Elliot opened his mouth, but he could not speak. He wanted to tell his youngest daughter that he would not cancel on her; that he would be there for her; that he would pick her up for the ballet promptly at seven, but he knew he could not. He had missed more piano recitals and school choir performances than he cared to remember and there was nothing that he could say to Lizzie to reassure her that he would not cancel on her. With this latest string of murders not withstanding, there were always new victims coming through the SVU, and, the job would come first.

"I'm not going to cancel on you," he lied.


"Seriously," he said. "Through hell or high water, I'll be at the house to pick you up at seven PM."

"Okay, Daddy," she said and Elliot could hear a smile on her voice. "Well, cool. Anyways, I wanted to know if you could talk to Olivia about her piano music."

"Yeah, sure. You want some more?"

"Well, I've got that recital coming up in a few months and I just wanted something cooler to play and I know she said she'd played some cool stuff at her recitals back in the day."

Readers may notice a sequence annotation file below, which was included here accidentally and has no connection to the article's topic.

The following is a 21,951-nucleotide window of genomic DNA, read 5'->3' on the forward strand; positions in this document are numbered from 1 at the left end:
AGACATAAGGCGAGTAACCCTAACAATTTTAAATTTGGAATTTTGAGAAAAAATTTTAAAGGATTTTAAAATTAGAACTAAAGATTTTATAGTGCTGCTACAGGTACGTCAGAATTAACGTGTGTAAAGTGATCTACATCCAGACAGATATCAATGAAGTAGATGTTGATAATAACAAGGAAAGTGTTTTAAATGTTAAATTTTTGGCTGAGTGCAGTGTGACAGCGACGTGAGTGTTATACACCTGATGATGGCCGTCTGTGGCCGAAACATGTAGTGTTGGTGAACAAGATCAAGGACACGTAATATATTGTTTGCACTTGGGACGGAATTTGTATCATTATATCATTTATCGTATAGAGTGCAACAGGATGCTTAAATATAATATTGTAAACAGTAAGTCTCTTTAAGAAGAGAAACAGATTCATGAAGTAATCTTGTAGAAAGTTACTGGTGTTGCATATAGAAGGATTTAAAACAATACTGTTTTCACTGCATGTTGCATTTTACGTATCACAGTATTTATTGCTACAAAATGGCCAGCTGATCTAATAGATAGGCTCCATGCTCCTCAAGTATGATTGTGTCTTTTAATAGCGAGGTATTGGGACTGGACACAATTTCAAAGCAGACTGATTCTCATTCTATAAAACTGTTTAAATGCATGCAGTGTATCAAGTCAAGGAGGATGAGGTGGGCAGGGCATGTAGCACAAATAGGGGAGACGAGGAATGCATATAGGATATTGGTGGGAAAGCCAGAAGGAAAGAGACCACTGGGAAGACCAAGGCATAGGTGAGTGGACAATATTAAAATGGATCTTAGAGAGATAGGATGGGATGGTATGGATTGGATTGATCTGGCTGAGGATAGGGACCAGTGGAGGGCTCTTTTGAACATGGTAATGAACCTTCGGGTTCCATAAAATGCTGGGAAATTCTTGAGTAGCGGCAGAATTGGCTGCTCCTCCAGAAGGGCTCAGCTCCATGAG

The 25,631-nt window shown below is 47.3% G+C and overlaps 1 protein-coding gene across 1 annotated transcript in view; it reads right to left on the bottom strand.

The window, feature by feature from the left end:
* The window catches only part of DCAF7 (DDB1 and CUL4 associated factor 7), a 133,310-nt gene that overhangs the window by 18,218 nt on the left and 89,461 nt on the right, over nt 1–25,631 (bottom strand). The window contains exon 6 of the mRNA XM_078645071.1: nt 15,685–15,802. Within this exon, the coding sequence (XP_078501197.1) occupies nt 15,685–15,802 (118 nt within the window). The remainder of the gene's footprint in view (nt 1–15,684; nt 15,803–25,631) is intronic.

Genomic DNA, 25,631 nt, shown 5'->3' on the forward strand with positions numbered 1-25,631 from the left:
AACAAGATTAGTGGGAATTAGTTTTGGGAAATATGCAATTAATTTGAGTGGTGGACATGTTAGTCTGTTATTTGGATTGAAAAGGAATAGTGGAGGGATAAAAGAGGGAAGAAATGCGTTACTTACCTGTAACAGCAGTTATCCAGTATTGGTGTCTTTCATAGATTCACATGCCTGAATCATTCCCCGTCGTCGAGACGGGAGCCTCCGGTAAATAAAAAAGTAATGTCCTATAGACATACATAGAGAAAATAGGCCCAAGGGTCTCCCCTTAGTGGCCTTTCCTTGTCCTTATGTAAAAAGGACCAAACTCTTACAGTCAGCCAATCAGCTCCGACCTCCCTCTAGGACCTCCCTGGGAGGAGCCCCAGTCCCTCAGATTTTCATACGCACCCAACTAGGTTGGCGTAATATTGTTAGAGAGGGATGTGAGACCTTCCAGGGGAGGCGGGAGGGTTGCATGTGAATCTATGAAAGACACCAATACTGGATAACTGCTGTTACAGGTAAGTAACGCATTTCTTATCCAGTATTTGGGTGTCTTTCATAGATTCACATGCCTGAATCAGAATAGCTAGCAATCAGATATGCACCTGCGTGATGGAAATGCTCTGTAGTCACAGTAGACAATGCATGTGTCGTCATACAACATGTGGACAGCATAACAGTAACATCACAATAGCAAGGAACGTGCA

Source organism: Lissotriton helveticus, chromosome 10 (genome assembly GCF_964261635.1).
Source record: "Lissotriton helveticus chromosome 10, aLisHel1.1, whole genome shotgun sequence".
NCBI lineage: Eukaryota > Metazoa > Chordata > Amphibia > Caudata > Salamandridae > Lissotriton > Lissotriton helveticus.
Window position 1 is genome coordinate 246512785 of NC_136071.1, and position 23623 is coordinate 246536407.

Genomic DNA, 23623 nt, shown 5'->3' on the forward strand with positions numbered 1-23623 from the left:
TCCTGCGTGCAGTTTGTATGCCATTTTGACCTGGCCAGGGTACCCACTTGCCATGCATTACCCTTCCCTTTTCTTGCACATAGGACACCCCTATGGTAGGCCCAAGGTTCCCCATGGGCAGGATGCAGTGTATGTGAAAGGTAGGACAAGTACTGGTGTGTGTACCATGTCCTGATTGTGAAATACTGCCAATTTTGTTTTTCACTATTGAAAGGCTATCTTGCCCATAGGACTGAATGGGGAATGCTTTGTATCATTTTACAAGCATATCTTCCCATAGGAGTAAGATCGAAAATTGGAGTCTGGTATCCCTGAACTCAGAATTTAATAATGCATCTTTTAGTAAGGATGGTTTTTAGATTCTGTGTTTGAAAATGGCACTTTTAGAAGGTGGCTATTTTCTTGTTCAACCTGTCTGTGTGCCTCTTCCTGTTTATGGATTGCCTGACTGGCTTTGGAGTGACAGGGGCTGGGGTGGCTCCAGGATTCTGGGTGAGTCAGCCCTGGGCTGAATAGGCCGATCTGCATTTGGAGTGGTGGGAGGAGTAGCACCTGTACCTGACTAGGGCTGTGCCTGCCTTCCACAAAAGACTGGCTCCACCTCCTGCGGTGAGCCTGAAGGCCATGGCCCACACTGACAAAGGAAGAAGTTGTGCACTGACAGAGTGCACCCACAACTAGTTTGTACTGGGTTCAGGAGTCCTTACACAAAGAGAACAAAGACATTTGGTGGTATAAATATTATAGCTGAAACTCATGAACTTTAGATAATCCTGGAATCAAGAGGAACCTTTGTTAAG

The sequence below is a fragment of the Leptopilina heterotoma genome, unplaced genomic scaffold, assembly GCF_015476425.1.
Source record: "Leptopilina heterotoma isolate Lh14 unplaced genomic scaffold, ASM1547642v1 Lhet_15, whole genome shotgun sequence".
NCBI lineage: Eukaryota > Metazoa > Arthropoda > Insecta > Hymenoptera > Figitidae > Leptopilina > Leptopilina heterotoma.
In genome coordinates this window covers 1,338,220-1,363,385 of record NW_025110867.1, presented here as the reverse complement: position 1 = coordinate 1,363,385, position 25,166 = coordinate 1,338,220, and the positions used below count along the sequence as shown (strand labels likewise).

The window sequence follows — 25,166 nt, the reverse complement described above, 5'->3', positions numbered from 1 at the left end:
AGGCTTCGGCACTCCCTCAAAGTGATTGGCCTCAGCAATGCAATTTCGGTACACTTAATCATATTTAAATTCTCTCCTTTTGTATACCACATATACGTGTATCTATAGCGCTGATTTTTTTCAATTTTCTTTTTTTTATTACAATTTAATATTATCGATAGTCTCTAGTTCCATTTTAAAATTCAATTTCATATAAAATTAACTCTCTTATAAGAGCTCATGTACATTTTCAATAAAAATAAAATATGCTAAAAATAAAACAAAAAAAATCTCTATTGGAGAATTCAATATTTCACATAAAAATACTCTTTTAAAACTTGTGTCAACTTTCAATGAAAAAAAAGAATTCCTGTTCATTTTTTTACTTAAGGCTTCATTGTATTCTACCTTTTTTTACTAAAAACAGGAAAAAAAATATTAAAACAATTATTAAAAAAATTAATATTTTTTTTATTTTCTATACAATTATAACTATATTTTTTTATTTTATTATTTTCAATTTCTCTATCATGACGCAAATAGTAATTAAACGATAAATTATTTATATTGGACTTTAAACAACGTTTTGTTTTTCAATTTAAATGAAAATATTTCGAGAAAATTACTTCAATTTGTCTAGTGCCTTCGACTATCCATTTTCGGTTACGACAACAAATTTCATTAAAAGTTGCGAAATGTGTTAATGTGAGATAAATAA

Elliot laughed. "I'll definitely ask her."

"Thanks!" Silence fell over them for a moment before Lizzie began again. " know," she said softly in the voice she often used when tattling on her siblings. "Kathleen took Dickie to his indoor practice this morning."

"Yeah," Elliot said hiding the annoyance in his voice from his child.

"Did she tell you that this morning at breakfast?"

His eyebrows furrowed in slight confusion. "No. I didn't have breakfast with Kathleen this morning."

"You didn't?" Lizzie said. "Well, she said she was going to breakfast this morning before she dropped off Dickie. I figured it was with you."

"No, she didn't meet with me. Where'd she go?"

"Somewhere near NYU, I think. I'm not sure."

"And, she didn't hint at who it was?"

"Nope. It mighta been that guy Mike she's been dating...I don't know."


"Anyways, Daddy. I've gotta go. Meaghan's having a sleepover and I need to get going."

"Okay," he said slightly glum. "Well, have a good time Liz-I mean Elizabeth."

She laughed. "I will. Bye, Daddy."

He hung up the phone, but he continued staring at it. He knew Kathleen had been dating a new guy for a while now, it was likely it was him who she met for breakfast this morning, but he still did not like the idea.




Olivia carefully balanced her bag of groceries on her raised knee as she fumbled in her coat pocket for her apartment keys while the January air whipped around her threatening to sway her brown bag off of its unsteady shelf. Her cold, ungloved hands made contact with freezing metal in her pocket and she fished out the key to the front door of her apartment building.